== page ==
Europe, Italy, Campania, Amalfi Coast, small bay at Conca dei Marini
Name in Italian:
Grotta dello Smeraldo
> 45 m
Small but interesting is Grotta dello Smeraldo - Emerald Grotto - partly submerged cave in Amalfi Coast, Italy. Sunlight enters the cave indirectly - through the seawater and most of the visible spectrum is absorbed. Thus the water in one corner of the cave shines in a beautiful emerald green - blue color.
One more blue grotto
Most likely some locals knew about this cave in earlier times - but wider society learned about it in 1932, when local fisherman Luigi Buoncore entered the cave and told about the beauty of the emerald light.
Back in those times cave was accessible only by diving 7 m deep under the cliffs. Today it has been turned into tourist attraction and is available with much comfort - by an elevator (but also for free - by a ladder). As the elevator descends, tourists can enter the boats and take a tour around the cave.
The development of tourist infrastructure (and some extra possibilities for cash collection) have taken away much of the natural beauty in the cave - mainly psychologically, especially if the guides are stubbornely telling nonsense about the cave. Amalfi Coast is that beautiful that one cave with emerald light in the corner does not seem to add anything of value. Nevertheless this cave is an interesting landmark which can tell its story about the local natural history - if one cares to read it.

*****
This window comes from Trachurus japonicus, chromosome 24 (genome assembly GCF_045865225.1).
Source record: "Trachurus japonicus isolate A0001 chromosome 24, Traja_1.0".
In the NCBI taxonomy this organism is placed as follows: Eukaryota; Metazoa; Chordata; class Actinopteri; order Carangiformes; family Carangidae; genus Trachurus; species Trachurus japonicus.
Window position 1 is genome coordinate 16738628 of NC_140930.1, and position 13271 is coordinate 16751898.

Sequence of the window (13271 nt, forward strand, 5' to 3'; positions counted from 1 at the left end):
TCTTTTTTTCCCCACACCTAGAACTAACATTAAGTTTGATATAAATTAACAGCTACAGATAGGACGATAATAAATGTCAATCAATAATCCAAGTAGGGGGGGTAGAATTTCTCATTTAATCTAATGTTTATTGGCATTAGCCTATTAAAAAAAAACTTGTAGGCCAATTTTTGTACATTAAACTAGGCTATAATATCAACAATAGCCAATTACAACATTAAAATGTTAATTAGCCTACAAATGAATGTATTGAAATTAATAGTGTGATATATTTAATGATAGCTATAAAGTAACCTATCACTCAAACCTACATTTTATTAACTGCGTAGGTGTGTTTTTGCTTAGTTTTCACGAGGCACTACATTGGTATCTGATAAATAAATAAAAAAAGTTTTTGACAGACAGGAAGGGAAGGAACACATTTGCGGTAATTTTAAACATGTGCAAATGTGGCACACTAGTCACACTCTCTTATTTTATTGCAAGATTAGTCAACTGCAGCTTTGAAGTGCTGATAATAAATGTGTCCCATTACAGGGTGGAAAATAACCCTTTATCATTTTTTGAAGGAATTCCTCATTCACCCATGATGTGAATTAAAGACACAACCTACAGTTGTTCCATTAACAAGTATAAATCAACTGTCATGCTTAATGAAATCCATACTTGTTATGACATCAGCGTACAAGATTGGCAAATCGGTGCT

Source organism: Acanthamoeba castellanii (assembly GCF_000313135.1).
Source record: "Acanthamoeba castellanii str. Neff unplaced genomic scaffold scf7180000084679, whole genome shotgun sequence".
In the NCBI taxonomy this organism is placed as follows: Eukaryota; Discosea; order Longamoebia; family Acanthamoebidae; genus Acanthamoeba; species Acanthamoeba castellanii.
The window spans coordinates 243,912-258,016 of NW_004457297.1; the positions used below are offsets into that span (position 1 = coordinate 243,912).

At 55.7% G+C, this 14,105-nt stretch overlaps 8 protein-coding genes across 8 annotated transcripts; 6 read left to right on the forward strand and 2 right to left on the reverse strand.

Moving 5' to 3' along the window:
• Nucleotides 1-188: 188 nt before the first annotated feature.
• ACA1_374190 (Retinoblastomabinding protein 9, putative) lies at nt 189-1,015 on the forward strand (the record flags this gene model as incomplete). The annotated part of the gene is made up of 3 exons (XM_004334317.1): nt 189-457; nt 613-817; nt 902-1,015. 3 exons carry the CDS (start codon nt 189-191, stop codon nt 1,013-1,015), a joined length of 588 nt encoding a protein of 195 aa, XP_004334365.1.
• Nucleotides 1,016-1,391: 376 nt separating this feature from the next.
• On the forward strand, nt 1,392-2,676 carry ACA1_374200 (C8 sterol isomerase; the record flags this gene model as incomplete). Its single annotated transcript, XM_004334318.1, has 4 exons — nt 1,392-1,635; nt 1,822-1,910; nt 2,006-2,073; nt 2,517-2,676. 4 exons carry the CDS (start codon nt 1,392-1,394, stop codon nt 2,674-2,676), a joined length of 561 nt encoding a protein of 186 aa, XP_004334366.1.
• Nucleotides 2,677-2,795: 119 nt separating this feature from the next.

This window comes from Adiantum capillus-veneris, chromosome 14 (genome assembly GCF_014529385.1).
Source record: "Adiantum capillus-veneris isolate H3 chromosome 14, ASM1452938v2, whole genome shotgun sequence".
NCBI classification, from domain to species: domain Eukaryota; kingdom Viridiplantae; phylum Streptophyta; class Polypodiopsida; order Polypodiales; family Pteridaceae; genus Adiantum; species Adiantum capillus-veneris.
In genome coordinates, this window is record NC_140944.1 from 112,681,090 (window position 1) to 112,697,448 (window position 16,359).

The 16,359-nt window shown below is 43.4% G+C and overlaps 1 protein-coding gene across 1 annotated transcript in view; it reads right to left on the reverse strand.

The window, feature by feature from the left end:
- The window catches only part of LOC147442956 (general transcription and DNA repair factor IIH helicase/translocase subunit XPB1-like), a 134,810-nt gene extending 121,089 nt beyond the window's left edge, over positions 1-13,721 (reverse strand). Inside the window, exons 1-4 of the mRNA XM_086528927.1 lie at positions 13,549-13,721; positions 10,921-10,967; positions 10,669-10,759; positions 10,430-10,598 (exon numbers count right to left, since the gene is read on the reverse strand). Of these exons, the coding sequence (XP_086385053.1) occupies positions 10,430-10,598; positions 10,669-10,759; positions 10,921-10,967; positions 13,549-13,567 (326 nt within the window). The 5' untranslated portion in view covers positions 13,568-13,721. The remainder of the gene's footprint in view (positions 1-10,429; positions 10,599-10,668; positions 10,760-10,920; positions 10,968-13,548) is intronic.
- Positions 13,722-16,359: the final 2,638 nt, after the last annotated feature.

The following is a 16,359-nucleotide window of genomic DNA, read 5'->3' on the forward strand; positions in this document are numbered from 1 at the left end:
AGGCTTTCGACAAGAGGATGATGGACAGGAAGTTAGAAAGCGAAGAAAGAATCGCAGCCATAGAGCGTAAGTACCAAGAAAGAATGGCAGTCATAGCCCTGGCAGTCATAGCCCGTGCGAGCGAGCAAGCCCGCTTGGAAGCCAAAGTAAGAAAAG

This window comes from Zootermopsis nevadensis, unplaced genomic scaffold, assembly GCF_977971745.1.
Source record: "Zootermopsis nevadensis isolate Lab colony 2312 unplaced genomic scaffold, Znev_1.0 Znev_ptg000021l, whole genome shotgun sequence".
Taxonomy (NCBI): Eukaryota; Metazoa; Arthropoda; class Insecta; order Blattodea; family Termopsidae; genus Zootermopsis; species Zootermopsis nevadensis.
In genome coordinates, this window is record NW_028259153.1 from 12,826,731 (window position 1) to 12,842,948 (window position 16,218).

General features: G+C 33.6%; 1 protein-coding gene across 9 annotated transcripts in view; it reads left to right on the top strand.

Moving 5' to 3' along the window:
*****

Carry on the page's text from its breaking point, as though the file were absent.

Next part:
Geology and biology
Cave room is 45 by 32 m large, ceiling rises up to 24 m above the water. This large cavity has been formed by tectonic (bradyseism) and karst processes in the times when this rock was rised above the sea level, some 5 - 6 thousand years ago.
When the cave was above the water level, stalactites and stalagmites formed in it. Some stalactites grew until they met their respective stalagmites and formed up to 10 m tall columns.
Now these beautiful cave formations are partly inundated - bradyseism descended and sea water entered the cave.
Rare sea anemone (Anemonactis mazeli) lives in the cave and has adapted to the lack of light. The very rare leopard-spotted goby (Gobius forsteri) has also been spotted here.
Cave is not explored yet - there are two underwater passages in the north wall of the cave, which are waiting for their explorers.
Italian television and Sorento Diver's Club had a weird idea back in 1956 - to dive in the Emerald Cave and to place there a nativity scene made from clay figurines. Now this has turned into a tradition - divers are coming here with a procession every Christmas. They dive and place flowers at the statue of Jesus Christ. This has greatly helped the club to get some more attention and new members.